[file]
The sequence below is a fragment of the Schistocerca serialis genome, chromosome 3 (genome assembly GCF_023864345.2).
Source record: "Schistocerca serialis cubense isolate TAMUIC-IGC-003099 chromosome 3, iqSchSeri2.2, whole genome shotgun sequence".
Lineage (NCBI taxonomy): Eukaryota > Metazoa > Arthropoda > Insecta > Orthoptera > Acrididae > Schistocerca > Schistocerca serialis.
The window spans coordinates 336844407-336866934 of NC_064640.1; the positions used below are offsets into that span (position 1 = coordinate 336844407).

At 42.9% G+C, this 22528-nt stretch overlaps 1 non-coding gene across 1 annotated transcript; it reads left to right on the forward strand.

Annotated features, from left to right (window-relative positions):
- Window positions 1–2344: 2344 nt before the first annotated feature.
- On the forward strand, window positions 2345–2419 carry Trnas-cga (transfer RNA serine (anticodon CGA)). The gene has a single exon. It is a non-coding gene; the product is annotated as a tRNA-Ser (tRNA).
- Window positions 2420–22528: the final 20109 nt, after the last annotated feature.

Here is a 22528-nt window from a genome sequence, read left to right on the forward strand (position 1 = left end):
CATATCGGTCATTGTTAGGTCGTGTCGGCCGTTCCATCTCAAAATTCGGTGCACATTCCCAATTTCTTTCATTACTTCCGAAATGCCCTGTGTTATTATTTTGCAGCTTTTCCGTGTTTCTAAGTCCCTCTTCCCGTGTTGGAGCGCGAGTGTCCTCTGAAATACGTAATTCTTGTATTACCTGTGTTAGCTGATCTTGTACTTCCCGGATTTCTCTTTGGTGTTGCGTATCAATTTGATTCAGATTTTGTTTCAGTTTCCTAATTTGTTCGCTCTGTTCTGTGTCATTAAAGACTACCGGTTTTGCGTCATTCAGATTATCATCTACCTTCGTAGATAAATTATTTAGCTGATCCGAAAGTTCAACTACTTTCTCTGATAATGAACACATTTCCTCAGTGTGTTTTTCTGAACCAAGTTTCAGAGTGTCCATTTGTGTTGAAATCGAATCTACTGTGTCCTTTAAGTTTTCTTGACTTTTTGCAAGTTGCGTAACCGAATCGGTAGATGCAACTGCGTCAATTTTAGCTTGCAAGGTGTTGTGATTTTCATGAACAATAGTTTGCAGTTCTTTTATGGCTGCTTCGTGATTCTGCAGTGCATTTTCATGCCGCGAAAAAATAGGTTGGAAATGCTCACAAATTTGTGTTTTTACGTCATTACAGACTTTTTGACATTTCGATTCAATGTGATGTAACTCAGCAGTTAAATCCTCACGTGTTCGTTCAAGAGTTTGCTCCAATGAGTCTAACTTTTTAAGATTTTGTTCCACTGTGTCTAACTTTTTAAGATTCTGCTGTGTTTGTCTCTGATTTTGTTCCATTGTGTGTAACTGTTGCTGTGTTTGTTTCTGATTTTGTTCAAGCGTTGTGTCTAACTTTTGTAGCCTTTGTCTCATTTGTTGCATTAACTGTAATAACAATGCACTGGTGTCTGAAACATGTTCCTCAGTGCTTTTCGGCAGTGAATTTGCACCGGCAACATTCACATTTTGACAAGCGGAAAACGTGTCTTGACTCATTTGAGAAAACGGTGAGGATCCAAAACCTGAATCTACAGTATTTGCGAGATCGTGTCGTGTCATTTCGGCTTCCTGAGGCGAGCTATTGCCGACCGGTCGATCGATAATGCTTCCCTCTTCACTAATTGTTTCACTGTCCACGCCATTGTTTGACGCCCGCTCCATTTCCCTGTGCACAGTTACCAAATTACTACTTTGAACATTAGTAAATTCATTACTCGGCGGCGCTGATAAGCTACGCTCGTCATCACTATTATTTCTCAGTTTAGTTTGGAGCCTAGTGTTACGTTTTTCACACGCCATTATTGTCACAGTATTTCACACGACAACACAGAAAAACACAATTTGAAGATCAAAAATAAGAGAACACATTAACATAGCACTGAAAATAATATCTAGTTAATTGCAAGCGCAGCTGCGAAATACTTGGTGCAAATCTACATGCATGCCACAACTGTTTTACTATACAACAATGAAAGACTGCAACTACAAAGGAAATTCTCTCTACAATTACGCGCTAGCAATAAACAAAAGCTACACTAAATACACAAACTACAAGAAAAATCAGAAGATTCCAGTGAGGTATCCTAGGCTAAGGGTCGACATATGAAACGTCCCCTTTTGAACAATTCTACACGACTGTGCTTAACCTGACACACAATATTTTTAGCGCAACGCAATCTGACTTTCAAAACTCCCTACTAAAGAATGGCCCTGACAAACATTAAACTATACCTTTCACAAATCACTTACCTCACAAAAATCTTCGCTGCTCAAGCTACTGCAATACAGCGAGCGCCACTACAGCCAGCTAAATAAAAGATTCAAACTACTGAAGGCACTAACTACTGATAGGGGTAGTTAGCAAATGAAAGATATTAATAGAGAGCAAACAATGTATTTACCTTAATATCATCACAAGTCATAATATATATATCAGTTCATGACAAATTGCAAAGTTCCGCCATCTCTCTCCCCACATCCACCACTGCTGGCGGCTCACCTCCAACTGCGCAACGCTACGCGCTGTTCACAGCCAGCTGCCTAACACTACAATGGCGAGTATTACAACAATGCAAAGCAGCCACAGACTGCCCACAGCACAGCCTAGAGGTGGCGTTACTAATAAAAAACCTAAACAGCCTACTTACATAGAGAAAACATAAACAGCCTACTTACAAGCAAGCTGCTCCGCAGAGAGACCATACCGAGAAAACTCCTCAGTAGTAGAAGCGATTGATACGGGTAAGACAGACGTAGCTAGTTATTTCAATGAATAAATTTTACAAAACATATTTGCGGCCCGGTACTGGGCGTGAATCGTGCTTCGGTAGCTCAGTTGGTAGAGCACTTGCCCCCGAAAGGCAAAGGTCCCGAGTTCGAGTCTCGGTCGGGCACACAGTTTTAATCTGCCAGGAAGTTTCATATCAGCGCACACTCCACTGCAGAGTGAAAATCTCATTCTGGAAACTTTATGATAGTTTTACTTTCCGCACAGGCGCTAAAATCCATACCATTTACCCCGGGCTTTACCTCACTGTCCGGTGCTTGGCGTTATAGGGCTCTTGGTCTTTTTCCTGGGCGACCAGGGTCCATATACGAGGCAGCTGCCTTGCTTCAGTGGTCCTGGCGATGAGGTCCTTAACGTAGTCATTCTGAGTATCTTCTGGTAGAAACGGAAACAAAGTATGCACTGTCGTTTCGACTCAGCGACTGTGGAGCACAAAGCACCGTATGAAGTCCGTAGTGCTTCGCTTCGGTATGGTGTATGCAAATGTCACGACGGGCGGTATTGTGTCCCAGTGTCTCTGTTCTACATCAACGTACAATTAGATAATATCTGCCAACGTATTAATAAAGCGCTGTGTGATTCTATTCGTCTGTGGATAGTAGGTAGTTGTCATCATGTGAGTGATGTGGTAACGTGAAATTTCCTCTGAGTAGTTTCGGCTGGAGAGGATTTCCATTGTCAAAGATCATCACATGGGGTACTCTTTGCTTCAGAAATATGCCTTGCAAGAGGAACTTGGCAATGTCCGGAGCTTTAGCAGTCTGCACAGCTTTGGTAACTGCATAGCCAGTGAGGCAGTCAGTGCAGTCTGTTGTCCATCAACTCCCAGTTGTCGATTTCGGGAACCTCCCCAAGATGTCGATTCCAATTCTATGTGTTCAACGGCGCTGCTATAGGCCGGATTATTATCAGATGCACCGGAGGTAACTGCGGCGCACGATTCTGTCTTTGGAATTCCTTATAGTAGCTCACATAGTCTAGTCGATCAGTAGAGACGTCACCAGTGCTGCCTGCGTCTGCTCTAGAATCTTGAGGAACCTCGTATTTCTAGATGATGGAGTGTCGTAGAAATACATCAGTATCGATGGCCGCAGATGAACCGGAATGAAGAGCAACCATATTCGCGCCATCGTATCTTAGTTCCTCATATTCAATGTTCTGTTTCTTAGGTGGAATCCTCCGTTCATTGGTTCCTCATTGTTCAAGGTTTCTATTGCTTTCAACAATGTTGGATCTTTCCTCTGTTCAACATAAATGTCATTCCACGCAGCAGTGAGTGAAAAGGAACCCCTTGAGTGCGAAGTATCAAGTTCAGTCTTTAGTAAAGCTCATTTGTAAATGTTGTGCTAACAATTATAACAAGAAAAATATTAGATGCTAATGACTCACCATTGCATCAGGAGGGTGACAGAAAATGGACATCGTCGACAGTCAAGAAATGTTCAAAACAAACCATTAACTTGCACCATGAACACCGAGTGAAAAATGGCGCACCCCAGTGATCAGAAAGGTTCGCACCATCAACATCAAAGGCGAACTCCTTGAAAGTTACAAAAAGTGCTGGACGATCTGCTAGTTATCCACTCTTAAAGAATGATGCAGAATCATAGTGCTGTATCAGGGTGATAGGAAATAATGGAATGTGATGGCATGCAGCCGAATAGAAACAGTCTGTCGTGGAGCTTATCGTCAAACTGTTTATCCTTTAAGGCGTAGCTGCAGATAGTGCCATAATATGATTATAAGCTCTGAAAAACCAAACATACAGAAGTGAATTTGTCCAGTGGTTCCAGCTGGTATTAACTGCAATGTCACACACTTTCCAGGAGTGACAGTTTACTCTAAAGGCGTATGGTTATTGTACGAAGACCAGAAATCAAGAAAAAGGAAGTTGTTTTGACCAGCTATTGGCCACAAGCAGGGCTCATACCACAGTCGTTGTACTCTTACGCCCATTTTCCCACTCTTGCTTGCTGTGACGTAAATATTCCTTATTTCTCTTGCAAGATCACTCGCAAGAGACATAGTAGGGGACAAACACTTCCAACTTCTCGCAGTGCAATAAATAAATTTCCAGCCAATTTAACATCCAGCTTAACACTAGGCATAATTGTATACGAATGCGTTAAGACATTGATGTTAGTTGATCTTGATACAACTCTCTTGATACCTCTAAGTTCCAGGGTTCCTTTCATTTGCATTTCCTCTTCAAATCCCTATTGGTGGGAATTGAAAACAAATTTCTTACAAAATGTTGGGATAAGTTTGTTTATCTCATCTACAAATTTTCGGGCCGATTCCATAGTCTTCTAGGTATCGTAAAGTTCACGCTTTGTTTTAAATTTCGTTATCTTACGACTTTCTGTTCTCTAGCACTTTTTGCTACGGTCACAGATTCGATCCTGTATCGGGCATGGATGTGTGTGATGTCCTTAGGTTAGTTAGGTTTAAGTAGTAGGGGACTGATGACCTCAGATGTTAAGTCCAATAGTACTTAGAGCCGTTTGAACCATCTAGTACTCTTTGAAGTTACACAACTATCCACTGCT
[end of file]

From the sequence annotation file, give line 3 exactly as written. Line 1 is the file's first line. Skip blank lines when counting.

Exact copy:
Lineage (NCBI taxonomy): Eukaryota > Metazoa > Arthropoda > Insecta > Orthoptera > Acrididae > Schistocerca > Schistocerca serialis.